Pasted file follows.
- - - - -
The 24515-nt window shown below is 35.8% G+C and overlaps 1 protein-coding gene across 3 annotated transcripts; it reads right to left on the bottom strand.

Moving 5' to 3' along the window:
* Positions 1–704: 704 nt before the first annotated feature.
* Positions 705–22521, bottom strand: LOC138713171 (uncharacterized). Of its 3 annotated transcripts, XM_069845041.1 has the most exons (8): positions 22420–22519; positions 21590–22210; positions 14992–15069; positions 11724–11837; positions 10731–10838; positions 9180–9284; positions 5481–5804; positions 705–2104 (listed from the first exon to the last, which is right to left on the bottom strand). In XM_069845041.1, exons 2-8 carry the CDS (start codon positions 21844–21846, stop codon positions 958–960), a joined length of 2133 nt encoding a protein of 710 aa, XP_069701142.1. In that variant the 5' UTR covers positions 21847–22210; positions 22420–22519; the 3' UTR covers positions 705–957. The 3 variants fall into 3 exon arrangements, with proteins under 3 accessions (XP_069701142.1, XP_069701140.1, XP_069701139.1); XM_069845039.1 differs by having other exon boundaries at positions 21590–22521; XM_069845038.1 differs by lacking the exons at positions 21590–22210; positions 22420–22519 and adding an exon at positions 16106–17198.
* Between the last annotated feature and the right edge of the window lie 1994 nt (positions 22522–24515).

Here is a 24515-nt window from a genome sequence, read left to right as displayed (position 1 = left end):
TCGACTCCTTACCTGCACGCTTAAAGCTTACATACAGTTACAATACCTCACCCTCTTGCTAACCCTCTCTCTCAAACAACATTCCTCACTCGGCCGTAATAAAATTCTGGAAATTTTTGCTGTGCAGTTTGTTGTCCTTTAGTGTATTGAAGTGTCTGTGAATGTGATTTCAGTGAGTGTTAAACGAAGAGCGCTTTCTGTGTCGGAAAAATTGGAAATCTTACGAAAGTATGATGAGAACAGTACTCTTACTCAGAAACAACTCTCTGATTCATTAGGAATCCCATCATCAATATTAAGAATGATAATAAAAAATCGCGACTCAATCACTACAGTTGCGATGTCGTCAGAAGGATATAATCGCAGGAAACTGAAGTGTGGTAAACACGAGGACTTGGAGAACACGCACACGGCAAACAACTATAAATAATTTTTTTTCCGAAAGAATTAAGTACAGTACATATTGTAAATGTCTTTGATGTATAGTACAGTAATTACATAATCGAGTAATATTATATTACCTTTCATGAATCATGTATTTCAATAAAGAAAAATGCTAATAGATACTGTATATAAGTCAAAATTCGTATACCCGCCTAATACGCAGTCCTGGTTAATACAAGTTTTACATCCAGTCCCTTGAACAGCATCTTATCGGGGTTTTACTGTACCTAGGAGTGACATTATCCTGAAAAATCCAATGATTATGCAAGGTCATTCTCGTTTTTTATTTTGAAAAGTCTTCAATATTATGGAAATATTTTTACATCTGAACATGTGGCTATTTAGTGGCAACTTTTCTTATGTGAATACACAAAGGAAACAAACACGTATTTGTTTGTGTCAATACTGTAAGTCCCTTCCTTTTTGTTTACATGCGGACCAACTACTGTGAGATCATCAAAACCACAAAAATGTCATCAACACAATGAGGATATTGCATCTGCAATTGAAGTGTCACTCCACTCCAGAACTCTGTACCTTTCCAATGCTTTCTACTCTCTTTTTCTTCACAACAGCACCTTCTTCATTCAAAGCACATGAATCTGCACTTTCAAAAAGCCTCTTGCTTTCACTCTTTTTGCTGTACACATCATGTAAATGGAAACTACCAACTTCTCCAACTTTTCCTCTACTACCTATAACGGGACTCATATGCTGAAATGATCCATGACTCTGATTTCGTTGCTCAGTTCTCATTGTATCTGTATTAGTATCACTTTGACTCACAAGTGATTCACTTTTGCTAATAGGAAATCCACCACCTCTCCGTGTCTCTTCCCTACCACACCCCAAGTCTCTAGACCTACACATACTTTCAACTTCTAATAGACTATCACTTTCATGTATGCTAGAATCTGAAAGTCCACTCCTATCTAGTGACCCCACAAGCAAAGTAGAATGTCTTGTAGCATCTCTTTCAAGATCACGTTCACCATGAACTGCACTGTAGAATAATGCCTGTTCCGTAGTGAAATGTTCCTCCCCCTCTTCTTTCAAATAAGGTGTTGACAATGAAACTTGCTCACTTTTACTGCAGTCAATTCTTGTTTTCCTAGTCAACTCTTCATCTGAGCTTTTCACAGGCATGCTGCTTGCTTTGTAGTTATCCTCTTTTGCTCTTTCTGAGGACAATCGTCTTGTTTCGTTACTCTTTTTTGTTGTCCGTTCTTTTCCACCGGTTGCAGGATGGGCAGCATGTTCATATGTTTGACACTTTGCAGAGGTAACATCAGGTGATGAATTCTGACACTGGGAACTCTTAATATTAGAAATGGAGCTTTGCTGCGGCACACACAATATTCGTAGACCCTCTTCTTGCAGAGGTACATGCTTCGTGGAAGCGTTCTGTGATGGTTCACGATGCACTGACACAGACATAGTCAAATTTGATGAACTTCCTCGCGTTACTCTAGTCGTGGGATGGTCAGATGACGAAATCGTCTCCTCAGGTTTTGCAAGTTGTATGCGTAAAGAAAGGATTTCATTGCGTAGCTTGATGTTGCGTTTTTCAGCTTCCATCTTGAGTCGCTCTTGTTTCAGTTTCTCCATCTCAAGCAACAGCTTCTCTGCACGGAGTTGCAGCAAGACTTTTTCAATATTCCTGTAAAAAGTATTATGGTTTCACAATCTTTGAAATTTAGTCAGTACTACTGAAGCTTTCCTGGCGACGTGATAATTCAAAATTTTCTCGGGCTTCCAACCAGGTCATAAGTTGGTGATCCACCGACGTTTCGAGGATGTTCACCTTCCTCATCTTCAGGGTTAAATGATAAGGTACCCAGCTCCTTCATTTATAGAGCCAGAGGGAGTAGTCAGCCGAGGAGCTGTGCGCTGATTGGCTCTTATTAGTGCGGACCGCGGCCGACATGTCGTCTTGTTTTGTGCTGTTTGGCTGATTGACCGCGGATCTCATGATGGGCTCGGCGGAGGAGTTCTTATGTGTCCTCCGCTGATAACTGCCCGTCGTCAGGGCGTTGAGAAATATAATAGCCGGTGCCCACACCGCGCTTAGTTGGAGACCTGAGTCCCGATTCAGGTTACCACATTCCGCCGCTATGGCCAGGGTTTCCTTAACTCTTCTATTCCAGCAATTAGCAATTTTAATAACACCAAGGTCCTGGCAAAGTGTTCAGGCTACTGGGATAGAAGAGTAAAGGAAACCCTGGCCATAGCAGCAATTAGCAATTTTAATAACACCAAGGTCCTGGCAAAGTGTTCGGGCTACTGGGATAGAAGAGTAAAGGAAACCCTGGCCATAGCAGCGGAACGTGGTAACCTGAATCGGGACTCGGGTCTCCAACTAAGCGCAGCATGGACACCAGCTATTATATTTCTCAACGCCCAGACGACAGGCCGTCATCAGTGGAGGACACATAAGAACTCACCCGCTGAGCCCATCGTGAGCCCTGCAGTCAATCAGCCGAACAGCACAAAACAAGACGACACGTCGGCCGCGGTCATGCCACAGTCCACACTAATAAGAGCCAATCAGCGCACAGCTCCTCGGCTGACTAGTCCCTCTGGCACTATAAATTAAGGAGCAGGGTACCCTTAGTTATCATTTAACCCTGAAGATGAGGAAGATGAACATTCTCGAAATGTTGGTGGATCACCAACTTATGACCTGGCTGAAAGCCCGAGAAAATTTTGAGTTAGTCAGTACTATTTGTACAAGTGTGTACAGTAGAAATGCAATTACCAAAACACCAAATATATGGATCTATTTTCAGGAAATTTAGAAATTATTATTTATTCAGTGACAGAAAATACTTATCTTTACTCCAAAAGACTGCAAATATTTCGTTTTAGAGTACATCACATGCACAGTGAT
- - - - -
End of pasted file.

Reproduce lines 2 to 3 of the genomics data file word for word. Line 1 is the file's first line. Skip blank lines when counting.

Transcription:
Moving 5' to 3' along the window:
* Positions 1–704: 704 nt before the first annotated feature.